- Can release myofascial tension
- Improves posture and spinal alignment
- Effective pain management
For people wanting greater health and well-being, yoga and massage (especially therapeutic massage) are helpful methods. While they are each valuable on their own, it is worthwhile to include them together in a regular schedule. Like peanut butter and jelly, they are good on their own, but great together – the mixture creates a flavor only direct experience can truly illustrate. Consistently incorporating the combination of yoga and massage into one’s life is a juicy secret best told through direct experience.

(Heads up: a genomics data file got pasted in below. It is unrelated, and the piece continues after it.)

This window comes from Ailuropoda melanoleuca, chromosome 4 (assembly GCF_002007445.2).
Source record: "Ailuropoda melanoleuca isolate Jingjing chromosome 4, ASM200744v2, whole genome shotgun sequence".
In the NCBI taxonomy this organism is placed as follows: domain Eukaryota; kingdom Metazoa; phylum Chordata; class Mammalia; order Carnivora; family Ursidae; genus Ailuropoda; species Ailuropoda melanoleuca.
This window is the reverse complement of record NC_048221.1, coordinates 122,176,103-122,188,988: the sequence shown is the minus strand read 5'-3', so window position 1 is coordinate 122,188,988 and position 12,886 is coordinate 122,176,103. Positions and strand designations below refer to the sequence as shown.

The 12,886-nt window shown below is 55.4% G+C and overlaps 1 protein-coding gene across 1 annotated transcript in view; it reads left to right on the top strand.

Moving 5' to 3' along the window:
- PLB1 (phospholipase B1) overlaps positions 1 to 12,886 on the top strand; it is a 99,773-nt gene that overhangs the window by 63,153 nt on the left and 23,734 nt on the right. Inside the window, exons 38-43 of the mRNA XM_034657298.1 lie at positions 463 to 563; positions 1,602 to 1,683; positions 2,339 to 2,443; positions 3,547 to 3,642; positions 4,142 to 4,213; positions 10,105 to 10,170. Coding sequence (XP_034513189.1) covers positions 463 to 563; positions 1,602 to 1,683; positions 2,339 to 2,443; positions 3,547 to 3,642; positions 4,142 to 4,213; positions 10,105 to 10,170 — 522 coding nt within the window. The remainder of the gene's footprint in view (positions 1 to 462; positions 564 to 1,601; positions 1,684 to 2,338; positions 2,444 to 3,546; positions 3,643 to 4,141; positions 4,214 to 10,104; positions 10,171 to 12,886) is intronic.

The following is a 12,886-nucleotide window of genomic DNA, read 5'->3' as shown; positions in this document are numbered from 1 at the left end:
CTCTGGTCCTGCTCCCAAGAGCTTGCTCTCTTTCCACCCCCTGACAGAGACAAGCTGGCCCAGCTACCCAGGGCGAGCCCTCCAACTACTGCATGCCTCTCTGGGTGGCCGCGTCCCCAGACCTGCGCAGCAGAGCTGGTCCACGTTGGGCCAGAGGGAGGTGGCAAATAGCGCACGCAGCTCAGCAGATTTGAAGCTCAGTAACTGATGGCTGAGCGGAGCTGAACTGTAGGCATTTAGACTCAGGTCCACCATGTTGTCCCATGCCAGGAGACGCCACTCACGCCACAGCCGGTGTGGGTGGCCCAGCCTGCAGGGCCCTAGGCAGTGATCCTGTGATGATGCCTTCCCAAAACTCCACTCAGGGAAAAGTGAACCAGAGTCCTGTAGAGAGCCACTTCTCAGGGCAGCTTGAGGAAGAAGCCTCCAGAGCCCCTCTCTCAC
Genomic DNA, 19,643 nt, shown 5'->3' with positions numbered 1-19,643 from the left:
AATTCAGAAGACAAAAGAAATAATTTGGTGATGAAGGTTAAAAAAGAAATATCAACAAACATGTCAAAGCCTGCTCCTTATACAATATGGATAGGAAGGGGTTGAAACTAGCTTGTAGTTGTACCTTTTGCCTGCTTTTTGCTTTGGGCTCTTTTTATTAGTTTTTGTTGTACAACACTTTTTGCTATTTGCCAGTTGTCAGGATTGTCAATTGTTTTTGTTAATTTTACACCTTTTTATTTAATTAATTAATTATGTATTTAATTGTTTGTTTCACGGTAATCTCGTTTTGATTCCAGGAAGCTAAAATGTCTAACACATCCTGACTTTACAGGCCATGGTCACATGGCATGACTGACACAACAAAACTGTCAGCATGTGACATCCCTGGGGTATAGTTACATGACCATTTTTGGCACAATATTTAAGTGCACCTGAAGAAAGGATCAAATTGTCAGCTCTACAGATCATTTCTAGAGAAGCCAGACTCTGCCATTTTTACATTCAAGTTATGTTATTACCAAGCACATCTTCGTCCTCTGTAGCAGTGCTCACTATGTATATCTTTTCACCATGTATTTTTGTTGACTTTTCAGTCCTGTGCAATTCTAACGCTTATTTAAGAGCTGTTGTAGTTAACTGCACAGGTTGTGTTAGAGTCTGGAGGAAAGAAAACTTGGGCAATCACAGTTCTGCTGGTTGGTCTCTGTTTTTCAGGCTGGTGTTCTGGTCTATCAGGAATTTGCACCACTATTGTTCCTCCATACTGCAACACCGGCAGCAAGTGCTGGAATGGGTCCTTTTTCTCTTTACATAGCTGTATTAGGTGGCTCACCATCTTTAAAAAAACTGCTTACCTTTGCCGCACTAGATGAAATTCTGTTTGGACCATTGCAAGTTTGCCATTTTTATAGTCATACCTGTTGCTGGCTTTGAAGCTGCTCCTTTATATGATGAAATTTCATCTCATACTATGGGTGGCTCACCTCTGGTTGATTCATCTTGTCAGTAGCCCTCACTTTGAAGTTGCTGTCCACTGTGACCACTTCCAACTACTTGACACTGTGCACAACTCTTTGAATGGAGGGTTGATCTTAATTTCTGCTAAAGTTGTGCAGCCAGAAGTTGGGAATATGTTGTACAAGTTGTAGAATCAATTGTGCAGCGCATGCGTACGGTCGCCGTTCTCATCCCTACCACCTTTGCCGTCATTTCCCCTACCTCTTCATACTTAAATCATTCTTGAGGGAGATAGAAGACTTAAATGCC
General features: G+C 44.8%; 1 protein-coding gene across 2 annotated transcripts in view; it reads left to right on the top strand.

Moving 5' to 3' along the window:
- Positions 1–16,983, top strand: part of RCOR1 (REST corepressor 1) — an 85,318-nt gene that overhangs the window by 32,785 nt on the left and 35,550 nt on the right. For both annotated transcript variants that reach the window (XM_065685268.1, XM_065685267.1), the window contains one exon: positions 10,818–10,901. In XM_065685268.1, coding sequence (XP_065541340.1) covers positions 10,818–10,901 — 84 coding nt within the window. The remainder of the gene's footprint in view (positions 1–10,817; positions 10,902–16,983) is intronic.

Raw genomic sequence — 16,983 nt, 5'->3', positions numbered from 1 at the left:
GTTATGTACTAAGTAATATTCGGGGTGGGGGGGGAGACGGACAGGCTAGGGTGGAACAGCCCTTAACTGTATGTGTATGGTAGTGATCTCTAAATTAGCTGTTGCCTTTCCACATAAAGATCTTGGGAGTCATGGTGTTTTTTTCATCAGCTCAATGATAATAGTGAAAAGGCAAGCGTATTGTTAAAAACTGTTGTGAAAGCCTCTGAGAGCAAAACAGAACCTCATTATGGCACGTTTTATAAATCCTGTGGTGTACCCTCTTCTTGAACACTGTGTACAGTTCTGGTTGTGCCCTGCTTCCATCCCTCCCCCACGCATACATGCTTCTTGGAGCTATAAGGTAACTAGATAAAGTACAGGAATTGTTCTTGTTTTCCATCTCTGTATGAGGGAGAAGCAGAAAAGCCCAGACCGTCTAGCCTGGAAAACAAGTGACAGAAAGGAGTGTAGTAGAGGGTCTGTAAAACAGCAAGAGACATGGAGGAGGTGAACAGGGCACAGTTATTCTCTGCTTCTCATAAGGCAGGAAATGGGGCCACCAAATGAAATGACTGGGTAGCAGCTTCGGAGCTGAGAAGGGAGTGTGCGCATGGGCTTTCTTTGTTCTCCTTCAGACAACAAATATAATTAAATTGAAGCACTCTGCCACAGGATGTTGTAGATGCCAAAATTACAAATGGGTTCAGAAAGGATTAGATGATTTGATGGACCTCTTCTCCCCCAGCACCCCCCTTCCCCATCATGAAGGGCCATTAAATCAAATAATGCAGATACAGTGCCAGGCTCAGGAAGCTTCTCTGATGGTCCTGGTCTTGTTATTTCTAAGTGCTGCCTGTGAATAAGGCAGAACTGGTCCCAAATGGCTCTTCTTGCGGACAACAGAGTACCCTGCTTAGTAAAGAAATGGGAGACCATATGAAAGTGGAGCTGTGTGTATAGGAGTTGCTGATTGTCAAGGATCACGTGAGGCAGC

Mikyo Martin, practices her deeply healing massage therapy at Massage Works Los Gatos, she has been a certified massage therapist and yoga teacher/therapist for over 7 years. She received her training in massage from Healing Hands School of Massage in San Diego, where she was certified in many styles of massage, including Swedish, Deep Tissue, Shiatsu, Reflexology. Her training in yoga, meditation, and natural health is through the Yogic Medicine Instiute, where she continues to take classes and workshops. The style of yoga she teaches is a spinal based, ayurvedic hatha yoga for balancing and healing the body and mind. Her well rounded knowledge and experience of natural health, diet and lifestyle, yoga, and massage add depth to her sessions and offer many resources to clients looking for integrative health and growth.